From the operating system's perspective, user space is the execution of code from a process, and kernel space is the execution of code from the kernel. A transition from user space to kernel space is the entry into a system call, and a transition from kernel space to user space is the return from a system call.
From the processor's perspective, user space and kernel space are privilege levels. “Ring 3” and “ring 0” are the names used on Intel x86 processors (there are rings 1 and 2, but most unices don't use them, because there isn't a lot of use for them). Other CPU types use different names, for example user mode and privileged (or system) modes on ARM.
Transition between modes is done by instructions that both change the processor mode and jump to a different address; the detail of these instructions is very much dependent on the CPU type. In addition to switching the processor mode and jumping to a different address, the mode transition instructions typically perform some other tasks such as swapping the value of a few registers (again, this is very CPU-dependent).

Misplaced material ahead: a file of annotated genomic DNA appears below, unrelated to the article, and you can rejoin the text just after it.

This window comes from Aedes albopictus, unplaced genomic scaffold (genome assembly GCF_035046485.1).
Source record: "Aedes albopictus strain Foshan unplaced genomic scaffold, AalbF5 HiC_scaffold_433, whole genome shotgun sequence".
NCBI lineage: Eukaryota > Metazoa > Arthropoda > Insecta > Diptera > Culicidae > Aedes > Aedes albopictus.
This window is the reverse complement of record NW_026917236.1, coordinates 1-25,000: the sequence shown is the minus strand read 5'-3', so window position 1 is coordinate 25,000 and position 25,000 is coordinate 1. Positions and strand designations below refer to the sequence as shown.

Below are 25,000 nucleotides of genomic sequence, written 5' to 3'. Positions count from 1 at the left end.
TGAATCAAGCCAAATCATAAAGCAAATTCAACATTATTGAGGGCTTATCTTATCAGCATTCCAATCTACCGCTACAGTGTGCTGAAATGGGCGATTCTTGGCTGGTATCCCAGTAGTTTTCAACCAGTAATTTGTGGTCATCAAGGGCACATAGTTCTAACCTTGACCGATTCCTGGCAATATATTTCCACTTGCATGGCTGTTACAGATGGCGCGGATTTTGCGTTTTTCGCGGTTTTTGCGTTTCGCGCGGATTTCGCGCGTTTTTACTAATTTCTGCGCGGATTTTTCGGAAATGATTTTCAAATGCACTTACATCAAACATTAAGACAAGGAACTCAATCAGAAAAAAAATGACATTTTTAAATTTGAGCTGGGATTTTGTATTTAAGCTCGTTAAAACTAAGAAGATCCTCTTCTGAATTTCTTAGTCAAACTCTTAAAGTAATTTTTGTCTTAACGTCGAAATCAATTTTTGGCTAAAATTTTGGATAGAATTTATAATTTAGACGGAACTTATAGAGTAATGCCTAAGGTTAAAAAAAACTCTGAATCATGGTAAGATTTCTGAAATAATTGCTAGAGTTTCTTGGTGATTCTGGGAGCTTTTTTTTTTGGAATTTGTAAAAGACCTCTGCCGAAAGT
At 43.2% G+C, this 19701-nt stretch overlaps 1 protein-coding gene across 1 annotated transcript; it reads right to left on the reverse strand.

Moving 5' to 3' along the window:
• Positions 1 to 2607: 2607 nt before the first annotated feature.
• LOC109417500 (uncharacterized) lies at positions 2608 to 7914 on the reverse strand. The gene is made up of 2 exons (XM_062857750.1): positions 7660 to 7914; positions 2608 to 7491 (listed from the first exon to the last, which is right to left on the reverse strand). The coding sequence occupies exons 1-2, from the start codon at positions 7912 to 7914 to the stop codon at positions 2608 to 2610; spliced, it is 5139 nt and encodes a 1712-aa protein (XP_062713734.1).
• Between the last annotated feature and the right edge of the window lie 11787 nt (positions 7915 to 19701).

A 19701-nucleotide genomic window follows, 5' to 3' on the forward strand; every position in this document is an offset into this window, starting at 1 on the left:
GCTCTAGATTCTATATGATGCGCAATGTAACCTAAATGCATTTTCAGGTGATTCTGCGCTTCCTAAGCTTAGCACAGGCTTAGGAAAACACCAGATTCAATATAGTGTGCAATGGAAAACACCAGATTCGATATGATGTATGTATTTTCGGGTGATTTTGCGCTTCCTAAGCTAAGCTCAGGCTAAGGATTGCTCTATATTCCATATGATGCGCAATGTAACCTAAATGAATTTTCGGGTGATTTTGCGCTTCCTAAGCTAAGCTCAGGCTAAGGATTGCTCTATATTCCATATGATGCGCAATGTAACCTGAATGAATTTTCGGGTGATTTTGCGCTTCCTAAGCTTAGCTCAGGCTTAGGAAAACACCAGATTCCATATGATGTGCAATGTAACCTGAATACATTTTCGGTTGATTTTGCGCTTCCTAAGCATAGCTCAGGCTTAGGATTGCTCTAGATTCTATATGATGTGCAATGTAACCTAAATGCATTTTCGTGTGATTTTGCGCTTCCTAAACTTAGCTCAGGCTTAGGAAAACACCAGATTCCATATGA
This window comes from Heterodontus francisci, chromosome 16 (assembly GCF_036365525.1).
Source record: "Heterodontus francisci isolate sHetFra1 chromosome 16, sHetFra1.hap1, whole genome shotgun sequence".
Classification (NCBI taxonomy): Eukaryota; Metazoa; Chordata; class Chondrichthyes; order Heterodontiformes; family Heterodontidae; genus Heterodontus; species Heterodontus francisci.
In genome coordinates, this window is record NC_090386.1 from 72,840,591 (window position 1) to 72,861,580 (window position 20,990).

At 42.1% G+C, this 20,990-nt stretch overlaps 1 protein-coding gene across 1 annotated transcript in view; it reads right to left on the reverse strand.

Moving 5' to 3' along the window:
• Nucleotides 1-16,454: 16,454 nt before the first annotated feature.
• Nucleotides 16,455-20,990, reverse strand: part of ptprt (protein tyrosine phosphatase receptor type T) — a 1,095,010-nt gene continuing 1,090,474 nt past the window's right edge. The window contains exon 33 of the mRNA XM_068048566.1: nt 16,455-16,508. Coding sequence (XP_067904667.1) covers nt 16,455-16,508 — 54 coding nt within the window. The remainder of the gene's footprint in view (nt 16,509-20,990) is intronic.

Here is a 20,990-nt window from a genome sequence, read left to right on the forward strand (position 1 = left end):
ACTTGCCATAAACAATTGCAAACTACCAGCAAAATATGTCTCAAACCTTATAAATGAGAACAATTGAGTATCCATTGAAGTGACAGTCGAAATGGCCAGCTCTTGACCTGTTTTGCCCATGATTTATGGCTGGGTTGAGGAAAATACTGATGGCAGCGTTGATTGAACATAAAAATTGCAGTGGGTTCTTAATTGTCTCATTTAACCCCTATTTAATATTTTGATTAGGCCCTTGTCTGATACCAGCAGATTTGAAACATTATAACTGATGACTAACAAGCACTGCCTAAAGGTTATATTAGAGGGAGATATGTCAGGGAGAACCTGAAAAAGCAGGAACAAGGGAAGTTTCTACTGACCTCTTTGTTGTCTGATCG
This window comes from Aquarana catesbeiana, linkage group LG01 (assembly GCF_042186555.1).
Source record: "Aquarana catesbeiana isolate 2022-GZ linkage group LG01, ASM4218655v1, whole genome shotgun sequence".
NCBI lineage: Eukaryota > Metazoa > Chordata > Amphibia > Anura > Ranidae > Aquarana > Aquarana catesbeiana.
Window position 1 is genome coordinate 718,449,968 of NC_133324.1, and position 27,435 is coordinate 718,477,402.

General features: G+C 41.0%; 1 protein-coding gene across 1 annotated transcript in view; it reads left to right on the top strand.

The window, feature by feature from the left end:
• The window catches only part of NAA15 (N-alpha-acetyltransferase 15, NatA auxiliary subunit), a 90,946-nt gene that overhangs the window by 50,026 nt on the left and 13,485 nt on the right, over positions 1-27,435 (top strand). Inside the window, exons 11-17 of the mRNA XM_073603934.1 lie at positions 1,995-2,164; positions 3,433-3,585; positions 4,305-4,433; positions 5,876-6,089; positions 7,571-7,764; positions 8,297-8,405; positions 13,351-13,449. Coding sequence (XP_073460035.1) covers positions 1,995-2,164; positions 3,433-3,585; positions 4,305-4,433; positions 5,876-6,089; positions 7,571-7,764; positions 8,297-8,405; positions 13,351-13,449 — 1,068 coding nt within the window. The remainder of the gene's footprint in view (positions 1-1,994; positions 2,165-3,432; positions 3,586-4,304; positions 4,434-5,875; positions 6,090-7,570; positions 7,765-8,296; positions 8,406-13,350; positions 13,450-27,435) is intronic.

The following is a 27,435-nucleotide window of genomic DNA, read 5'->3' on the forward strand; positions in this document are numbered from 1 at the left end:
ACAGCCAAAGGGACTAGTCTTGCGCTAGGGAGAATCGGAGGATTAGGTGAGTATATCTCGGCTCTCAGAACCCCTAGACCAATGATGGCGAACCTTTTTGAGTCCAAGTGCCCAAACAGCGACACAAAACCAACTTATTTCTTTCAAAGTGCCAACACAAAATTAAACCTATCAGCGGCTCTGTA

A transition from user mode to kernel mode has to jump to a fixed address, which has been set by the kernel. In order to maintain the security of the system, code in user mode cannot be allowed to switch the processor to kernel mode except to invoke a piece of code (the system call entry point) which has been specially crafted to work securely no matter what the user mode code has been doing. The system call entry point first saves register values into a designated memory area, and performs any other necessary bookkeeping, then it reads the system call parameters and dispatches the system call to the appropriate function. Depending on the processor type, the bookkeeping may involve setting the MMU tables appropriately. The kernel may decide at any point to pause the calling process and schedule another process.
A transition from kernel mode to user mode can happen anywhere the kernel deems fit. The kernel restores the saved registers, the MMU configuration and anything else that is necessary, and writes the system call's return value, and finally jumps back to the instruction in the process after the system call.